In medieval Europe, a castle lies in an isolated region, populated with the servants and subjects of the nobleman (Michel Simon) who owns it, living there with his far younger wife, Blanche (Ligia Branice), an innocent sworn to remain loyal to the elderly Master no matter what might befall them. Today there is held a celebration to mark the arrival in the castle of the King (Georges Wilson) who is staying over; he is immediately taken with Blanche when she finally shows up for the party, having dithered over her preparations, but then so is the King's page Bartolomeo (Jacques Perrin) who begins to form a plan in his mind to seduce her, a plan that will lead to tragedy for them all...
Before director Walerian Borowczyk truly got his career as an eroticist of cinema underway, and after he had made his mark as the creator of surreal animations, he made a few features that operated as a transition between those two poles, and if you were expecting his trademark nudity and offbeat humour then you would be let down by Blanche, as it was more an attempt to conjure a screen version of the famous (in Poland) Juliusz Slowacki epic poem of the century before, and in doing so concoct an authentic-feeling drama of days of yore. To that extent, with his carefully crafted art design assisting more than the actors did to be frank, you had to admit he succeeded.
What he didn't so much succeed with was sustaining a compelling narrative, with this coming across as an exercise in precisely-managed style more than it was interested in eliciting an emotional reaction from the audience, and that in spite of the events of the final act which should have by all rights provided a tug on the heartstrings. It could have been down to the casting of the director's wife as Blanche - you could understand why he would make that choice, but reportedly she was extremely eccentric on the set which alienated the married couple from the rest of the cast. She is certainly a difficult presence to get on with when watching the story play out, though whether that was down to her technique or through the character as written is moot.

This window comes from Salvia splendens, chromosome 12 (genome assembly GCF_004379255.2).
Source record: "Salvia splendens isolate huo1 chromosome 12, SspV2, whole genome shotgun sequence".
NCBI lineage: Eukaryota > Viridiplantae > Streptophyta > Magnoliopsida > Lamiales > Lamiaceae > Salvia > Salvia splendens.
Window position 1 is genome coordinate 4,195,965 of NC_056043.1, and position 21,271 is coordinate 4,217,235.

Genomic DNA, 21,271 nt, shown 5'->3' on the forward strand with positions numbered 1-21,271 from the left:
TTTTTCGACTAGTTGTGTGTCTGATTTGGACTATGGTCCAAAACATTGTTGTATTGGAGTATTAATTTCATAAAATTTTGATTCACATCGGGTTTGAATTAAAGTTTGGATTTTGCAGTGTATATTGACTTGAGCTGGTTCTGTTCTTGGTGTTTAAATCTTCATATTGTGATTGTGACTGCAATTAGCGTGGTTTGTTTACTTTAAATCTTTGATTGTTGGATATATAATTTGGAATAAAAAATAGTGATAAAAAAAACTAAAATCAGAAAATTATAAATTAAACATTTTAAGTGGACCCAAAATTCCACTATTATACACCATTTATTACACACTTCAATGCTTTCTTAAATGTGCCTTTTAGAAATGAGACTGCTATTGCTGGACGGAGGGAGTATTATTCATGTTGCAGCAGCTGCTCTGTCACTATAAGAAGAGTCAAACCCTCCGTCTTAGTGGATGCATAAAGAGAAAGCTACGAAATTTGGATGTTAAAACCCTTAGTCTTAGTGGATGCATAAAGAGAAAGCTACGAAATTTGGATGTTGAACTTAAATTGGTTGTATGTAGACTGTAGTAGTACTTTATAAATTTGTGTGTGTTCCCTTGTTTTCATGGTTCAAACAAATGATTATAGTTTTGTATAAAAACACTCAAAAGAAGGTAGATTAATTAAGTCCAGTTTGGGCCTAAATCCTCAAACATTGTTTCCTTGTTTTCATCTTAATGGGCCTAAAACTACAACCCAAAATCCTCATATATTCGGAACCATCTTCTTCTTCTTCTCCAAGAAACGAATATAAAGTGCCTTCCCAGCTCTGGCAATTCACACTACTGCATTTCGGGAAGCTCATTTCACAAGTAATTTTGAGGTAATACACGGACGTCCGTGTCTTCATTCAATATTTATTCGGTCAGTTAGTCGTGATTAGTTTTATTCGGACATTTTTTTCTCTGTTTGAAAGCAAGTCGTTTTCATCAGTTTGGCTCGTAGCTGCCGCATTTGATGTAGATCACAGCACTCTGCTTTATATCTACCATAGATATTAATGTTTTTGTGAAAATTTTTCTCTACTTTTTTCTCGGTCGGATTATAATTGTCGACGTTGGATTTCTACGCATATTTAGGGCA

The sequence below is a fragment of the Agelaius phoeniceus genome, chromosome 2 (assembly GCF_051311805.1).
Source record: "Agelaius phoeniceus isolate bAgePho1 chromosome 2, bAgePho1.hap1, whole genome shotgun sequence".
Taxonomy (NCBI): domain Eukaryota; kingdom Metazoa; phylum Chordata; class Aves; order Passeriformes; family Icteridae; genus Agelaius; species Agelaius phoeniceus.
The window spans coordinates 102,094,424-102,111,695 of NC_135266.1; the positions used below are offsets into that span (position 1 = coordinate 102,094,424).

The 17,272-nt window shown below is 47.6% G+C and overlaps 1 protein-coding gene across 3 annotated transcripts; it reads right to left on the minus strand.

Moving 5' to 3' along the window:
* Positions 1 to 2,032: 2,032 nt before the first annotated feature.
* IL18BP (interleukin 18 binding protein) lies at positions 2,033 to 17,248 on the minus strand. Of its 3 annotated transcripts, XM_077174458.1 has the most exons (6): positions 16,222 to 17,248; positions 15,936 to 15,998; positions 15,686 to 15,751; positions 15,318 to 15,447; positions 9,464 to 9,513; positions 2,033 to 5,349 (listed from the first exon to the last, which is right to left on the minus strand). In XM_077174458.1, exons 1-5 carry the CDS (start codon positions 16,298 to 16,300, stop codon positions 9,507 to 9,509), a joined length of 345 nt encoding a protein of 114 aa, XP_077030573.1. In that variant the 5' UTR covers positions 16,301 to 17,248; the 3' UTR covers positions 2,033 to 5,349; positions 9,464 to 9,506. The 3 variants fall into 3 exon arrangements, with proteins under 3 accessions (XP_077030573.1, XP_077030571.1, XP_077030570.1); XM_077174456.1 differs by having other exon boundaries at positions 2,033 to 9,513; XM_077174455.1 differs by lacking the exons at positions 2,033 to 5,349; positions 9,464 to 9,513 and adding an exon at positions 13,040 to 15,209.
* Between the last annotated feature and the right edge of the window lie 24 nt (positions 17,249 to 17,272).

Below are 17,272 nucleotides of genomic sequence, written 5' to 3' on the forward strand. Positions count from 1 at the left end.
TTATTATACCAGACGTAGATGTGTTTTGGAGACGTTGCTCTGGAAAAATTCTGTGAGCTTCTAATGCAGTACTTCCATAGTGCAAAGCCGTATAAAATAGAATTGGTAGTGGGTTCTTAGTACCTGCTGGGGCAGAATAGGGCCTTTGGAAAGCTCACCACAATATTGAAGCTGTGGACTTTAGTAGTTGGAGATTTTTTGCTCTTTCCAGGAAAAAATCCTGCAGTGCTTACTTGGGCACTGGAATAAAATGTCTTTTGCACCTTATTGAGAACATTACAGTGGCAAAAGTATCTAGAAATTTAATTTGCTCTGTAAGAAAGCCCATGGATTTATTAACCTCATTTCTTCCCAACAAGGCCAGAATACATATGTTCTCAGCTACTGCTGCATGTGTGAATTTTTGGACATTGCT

Michel Simon, the Swiss-born actor who became one of France's most beloved character performers, was by this point ending his career; also something of an idiosyncratic presence in life as well as on the screen, he was just as difficult to get on with making Blanche as Borowczyk and his wife were, and this sense of all the participants not seeing eye to eye was palpable when watching. In its manner, you could regard that as assisting the overall atmosphere and interaction, after all no one in this tale wound up better off than they had been at the beginning as Bartolomeo and the King find themselves rivals for Blanche's affections, or they would if she was remotely interested in either of them, preferring to stay with her spouse no matter how wrongheaded that seems to us.
Not that she was wrong to consider betraying the sanctity of marriage, but you had to question the Master's motives for marrying a far younger woman and his exercising of power would likely have more to do with his wooing of her. Then again, Blanche is so difficult to read you'd be hard pressed to perceive what was going through her head, if indeed it was anything very much, which renders the acts performed in her name all the more wasteful since she really doesn't appear worth the fuss, in spite of the director presenting her naked emerging from her bath in her very first scene (the sole item of nudity in the film) as if to say, here's what's at stake, boys! Obviously we were dealing with alternative values to what the modern day of even 1972 would have tolerated, and there cannot be many duels fought over women from that day to this in comparison to the admittedly vague time period here (they have invented the trombone, however, so your guess is as good as mine), just as not many die for falling for the wrong person - or you'd like to think so. Strictly for fans of the era, then.